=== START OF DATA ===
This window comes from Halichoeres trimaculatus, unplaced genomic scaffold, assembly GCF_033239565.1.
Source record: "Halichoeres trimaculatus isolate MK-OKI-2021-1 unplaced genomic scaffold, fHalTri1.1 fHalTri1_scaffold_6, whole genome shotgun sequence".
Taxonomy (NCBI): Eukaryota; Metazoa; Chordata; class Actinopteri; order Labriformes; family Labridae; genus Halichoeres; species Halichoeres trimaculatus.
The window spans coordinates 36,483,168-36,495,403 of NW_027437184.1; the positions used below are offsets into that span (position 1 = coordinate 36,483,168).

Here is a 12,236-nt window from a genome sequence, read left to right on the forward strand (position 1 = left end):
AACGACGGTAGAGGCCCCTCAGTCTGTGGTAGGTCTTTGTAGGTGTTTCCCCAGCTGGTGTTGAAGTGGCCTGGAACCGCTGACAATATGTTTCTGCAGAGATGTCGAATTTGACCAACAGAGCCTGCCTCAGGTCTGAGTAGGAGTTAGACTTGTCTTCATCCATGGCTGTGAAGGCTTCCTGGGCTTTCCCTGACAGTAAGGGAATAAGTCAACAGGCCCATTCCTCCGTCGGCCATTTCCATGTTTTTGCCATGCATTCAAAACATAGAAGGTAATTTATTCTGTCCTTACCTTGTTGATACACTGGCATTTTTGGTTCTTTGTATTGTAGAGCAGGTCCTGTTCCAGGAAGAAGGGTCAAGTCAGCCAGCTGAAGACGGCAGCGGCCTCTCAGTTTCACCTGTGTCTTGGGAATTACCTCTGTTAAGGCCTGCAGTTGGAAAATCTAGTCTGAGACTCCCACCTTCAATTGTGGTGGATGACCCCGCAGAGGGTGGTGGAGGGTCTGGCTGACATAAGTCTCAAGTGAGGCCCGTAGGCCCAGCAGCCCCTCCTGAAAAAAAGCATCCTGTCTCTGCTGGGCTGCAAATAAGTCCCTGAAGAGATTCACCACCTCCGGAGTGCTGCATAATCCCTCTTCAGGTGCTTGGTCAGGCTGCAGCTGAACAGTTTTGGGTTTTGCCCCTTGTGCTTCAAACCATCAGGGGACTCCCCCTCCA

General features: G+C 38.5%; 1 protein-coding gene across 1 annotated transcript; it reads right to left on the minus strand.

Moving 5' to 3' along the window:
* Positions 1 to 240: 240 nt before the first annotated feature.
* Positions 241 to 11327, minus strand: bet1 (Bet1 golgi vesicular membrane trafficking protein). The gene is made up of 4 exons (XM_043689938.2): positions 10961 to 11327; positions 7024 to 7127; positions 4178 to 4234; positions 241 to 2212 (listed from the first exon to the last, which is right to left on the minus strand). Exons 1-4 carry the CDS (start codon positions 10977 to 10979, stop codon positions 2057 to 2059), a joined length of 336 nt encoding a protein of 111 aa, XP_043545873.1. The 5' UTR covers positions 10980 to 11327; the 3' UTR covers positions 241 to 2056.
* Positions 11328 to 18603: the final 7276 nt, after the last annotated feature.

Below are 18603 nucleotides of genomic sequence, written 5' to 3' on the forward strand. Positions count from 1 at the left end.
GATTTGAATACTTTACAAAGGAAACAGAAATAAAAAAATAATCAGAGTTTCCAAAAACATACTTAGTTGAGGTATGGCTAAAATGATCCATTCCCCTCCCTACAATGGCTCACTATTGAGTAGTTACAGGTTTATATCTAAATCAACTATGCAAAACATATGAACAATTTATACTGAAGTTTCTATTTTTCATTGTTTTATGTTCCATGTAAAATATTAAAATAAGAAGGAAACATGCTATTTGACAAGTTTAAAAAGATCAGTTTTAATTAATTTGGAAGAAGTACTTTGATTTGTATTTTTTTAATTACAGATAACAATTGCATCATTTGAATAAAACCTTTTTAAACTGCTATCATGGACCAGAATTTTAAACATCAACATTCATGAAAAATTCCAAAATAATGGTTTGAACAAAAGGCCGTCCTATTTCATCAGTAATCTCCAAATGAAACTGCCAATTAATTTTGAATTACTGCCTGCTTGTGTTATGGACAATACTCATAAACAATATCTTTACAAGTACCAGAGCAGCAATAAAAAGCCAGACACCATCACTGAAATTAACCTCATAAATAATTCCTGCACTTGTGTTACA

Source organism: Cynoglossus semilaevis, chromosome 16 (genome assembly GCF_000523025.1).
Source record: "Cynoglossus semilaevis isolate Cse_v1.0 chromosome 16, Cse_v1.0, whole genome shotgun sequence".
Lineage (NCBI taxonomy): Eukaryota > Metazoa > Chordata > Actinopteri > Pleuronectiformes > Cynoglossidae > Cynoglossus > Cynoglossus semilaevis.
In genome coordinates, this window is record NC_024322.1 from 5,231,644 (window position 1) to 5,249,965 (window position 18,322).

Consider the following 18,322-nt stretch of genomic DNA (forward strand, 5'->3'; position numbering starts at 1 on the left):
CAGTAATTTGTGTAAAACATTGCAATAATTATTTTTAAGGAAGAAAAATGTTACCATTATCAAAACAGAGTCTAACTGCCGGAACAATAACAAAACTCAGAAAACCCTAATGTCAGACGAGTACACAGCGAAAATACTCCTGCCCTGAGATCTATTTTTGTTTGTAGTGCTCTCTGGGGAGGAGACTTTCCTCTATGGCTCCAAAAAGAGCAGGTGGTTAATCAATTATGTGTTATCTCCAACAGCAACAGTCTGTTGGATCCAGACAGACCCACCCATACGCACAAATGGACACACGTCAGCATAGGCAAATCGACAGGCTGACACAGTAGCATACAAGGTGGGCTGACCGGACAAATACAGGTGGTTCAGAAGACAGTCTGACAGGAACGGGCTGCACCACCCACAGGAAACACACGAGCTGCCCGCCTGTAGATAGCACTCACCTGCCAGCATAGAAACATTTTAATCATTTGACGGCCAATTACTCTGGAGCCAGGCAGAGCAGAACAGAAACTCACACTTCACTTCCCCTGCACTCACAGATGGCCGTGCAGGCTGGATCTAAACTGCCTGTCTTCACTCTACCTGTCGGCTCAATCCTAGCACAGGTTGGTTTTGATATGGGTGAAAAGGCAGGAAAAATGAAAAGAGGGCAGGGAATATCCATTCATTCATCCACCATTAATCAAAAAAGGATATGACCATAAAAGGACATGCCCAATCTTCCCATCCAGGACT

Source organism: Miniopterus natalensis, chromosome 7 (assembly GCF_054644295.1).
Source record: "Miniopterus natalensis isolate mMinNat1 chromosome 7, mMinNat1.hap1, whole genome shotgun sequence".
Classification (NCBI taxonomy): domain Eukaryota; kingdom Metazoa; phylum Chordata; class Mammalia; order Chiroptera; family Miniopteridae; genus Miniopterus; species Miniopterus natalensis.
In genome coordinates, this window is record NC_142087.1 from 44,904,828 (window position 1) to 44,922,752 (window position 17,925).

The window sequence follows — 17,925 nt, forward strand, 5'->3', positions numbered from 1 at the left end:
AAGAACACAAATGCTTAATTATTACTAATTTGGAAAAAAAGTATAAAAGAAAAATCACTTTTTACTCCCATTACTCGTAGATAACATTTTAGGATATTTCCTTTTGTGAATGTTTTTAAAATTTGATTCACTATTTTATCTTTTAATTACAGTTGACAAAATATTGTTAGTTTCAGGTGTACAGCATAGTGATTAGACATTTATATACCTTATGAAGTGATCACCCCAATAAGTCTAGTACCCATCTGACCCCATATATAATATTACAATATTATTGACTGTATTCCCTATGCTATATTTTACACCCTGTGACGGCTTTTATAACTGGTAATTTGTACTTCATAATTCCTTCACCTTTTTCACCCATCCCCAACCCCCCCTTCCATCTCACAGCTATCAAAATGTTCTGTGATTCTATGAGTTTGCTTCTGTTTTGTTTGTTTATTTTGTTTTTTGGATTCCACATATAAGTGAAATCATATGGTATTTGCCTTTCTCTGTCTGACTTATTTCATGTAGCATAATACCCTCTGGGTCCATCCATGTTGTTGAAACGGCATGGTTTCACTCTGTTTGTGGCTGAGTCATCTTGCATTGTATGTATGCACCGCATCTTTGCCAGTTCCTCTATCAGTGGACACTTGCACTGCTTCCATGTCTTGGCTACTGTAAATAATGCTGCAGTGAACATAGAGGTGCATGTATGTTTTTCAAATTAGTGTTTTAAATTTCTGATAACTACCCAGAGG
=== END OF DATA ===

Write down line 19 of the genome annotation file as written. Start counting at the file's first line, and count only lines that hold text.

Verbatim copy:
CAGTAATTTGTGTAAAACATTGCAATAATTATTTTTAAGGAAGAAAAATGTTACCATTATCAAAACAGAGTCTAACTGCCGGAACAATAACAAAACTCAGAAAACCCTAATGTCAGACGAGTACACAGCGAAAATACTCCTGCCCTGAGATCTATTTTTGTTTGTAGTGCTCTCTGGGGAGGAGACTTTCCTCTATGGCTCCAAAAAGAGCAGGTGGTTAATCAATTATGTGTTATCTCCAACAGCAACAGTCTGTTGGATCCAGACAGACCCACCCATACGCACAAATGGACACACGTCAGCATAGGCAAATCGACAGGCTGACACAGTAGCATACAAGGTGGGCTGACCGGACAAATACAGGTGGTTCAGAAGACAGTCTGACAGGAACGGGCTGCACCACCCACAGGAAACACACGAGCTGCCCGCCTGTAGATAGCACTCACCTGCCAGCATAGAAACATTTTAATCATTTGACGGCCAATTACTCTGGAGCCAGGCAGAGCAGAACAGAAACTCACACTTCACTTCCCCTGCACTCACAGATGGCCGTGCAGGCTGGATCTAAACTGCCTGTCTTCACTCTACCTGTCGGCTCAATCCTAGCACAGGTTGGTTTTGATATGGGTGAAAAGGCAGGAAAAATGAAAAGAGGGCAGGGAATATCCATTCATTCATCCACCATTAATCAAAAAAGGATATGACCATAAAAGGACATGCCCAATCTTCCCATCCAGGACT